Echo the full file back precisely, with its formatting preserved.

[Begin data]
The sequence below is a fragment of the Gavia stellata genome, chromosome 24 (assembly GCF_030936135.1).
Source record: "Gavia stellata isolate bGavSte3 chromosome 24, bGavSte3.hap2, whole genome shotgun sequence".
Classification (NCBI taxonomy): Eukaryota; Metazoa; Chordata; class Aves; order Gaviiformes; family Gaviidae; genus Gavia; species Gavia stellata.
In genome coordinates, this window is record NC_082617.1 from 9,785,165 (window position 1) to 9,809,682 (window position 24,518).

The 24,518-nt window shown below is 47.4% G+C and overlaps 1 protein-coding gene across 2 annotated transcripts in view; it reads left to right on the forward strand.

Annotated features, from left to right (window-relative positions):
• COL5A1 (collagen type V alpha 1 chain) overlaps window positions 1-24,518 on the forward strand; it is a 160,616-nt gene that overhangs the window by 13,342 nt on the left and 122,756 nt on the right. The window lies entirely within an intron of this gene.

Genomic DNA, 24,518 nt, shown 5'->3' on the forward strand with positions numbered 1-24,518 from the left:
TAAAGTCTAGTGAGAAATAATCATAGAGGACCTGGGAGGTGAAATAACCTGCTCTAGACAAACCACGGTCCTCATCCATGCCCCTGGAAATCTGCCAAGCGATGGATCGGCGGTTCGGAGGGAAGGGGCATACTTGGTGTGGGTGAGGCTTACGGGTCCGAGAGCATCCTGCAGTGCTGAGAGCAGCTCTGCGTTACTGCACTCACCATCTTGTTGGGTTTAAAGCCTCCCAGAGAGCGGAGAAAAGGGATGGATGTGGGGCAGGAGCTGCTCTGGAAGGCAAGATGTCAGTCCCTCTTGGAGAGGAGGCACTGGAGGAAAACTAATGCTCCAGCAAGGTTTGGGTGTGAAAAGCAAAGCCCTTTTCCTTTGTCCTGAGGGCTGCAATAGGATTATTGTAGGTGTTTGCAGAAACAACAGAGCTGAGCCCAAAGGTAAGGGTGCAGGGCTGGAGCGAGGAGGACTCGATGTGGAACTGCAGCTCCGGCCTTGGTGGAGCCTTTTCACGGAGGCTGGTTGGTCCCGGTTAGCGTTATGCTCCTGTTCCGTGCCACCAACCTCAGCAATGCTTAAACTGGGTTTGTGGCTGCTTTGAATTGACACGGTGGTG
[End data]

The sequence below is a fragment of the Gavia stellata genome, chromosome 24 (assembly GCF_030936135.1).
Source record: "Gavia stellata isolate bGavSte3 chromosome 24, bGavSte3.hap2, whole genome shotgun sequence".
Classification (NCBI taxonomy): Eukaryota; Metazoa; Chordata; class Aves; order Gaviiformes; family Gaviidae; genus Gavia; species Gavia stellata.
In genome coordinates, this window is record NC_082617.1 from 9,785,165 (window position 1) to 9,809,682 (window position 24,518).

The 24,518-nt window shown below is 47.4% G+C and overlaps 1 protein-coding gene across 2 annotated transcripts in view; it reads left to right on the forward strand.

Annotated features, from left to right (window-relative positions):
• COL5A1 (collagen type V alpha 1 chain) overlaps window positions 1-24,518 on the forward strand; it is a 160,616-nt gene that overhangs the window by 13,342 nt on the left and 122,756 nt on the right. The window lies entirely within an intron of this gene.

Genomic DNA, 24,518 nt, shown 5'->3' on the forward strand with positions numbered 1-24,518 from the left:
TAAAGTCTAGTGAGAAATAATCATAGAGGACCTGGGAGGTGAAATAACCTGCTCTAGACAAACCACGGTCCTCATCCATGCCCCTGGAAATCTGCCAAGCGATGGATCGGCGGTTCGGAGGGAAGGGGCATACTTGGTGTGGGTGAGGCTTACGGGTCCGAGAGCATCCTGCAGTGCTGAGAGCAGCTCTGCGTTACTGCACTCACCATCTTGTTGGGTTTAAAGCCTCCCAGAGAGCGGAGAAAAGGGATGGATGTGGGGCAGGAGCTGCTCTGGAAGGCAAGATGTCAGTCCCTCTTGGAGAGGAGGCACTGGAGGAAAACTAATGCTCCAGCAAGGTTTGGGTGTGAAAAGCAAAGCCCTTTTCCTTTGTCCTGAGGGCTGCAATAGGATTATTGTAGGTGTTTGCAGAAACAACAGAGCTGAGCCCAAAGGTAAGGGTGCAGGGCTGGAGCGAGGAGGACTCGATGTGGAACTGCAGCTCCGGCCTTGGTGGAGCCTTTTCACGGAGGCTGGTTGGTCCCGGTTAGCGTTATGCTCCTGTTCCGTGCCACCAACCTCAGCAATGCTTAAACTGGGTTTGTGGCTGCTTTGAATTGACACGGTGGTG